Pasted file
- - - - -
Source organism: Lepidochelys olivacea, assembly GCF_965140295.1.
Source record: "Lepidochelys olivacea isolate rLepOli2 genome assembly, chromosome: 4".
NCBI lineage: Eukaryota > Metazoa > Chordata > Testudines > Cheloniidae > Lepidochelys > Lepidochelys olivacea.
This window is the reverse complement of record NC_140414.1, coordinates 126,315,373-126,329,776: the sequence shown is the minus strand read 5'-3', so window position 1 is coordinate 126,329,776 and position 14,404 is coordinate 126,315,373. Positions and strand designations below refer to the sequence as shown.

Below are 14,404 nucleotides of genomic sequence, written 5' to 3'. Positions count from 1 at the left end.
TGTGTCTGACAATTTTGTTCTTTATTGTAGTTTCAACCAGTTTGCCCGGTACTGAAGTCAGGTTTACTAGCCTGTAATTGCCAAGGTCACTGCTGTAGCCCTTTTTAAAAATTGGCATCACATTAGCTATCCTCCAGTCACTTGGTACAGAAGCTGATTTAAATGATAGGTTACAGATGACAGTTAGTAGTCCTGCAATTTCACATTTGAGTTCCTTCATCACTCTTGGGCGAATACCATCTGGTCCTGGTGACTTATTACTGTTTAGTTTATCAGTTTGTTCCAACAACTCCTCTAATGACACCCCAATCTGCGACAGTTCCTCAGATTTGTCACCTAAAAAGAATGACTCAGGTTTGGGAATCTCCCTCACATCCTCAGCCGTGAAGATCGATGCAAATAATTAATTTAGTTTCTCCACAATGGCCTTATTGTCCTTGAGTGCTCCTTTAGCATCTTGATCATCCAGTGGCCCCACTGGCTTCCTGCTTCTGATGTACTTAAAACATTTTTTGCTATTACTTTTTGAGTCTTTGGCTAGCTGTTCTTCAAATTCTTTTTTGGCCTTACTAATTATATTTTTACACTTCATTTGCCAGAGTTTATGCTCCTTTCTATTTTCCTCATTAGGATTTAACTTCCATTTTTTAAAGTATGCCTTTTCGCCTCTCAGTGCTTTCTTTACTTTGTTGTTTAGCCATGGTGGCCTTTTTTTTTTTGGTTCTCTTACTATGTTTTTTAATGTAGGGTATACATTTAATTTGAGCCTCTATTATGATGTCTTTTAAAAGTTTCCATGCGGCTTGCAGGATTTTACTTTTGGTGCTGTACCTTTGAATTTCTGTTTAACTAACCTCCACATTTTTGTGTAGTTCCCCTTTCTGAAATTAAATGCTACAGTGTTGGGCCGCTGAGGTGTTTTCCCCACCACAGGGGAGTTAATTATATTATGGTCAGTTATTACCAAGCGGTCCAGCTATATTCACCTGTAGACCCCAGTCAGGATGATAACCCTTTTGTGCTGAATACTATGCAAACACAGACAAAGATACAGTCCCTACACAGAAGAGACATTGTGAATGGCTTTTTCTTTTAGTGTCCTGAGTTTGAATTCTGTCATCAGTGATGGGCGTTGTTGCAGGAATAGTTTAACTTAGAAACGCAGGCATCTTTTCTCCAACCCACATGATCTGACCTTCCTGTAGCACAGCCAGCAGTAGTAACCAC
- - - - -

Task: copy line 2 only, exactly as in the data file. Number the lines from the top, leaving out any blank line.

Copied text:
Source record: "Lepidochelys olivacea isolate rLepOli2 genome assembly, chromosome: 4".